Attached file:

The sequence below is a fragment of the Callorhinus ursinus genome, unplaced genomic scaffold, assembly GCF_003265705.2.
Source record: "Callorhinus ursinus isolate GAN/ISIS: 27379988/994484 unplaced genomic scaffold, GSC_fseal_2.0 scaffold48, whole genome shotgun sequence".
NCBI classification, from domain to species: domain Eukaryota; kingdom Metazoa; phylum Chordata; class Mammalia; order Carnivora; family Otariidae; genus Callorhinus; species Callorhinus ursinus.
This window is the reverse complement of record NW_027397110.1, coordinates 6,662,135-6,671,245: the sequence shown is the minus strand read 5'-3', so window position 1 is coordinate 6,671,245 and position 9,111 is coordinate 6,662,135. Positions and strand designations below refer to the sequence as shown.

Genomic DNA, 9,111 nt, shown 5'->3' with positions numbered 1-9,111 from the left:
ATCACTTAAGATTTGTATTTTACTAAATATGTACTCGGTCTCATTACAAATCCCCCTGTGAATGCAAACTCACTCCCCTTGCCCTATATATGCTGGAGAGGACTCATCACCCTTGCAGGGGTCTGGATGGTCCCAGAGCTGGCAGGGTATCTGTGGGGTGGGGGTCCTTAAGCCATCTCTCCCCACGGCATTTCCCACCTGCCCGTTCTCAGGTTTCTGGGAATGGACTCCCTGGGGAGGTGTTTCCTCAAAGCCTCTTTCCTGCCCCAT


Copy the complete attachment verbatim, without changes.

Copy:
The sequence below is a fragment of the Callorhinus ursinus genome, unplaced genomic scaffold, assembly GCF_003265705.2.
Source record: "Callorhinus ursinus isolate GAN/ISIS: 27379988/994484 unplaced genomic scaffold, GSC_fseal_2.0 scaffold48, whole genome shotgun sequence".
NCBI classification, from domain to species: domain Eukaryota; kingdom Metazoa; phylum Chordata; class Mammalia; order Carnivora; family Otariidae; genus Callorhinus; species Callorhinus ursinus.
This window is the reverse complement of record NW_027397110.1, coordinates 6,662,135-6,671,245: the sequence shown is the minus strand read 5'-3', so window position 1 is coordinate 6,671,245 and position 9,111 is coordinate 6,662,135. Positions and strand designations below refer to the sequence as shown.

Genomic DNA, 9,111 nt, shown 5'->3' with positions numbered 1-9,111 from the left:
ATCACTTAAGATTTGTATTTTACTAAATATGTACTCGGTCTCATTACAAATCCCCCTGTGAATGCAAACTCACTCCCCTTGCCCTATATATGCTGGAGAGGACTCATCACCCTTGCAGGGGTCTGGATGGTCCCAGAGCTGGCAGGGTATCTGTGGGGTGGGGGTCCTTAAGCCATCTCTCCCCACGGCATTTCCCACCTGCCCGTTCTCAGGTTTCTGGGAATGGACTCCCTGGGGAGGTGTTTCCTCAAAGCCTCTTTCCTGCCCCAT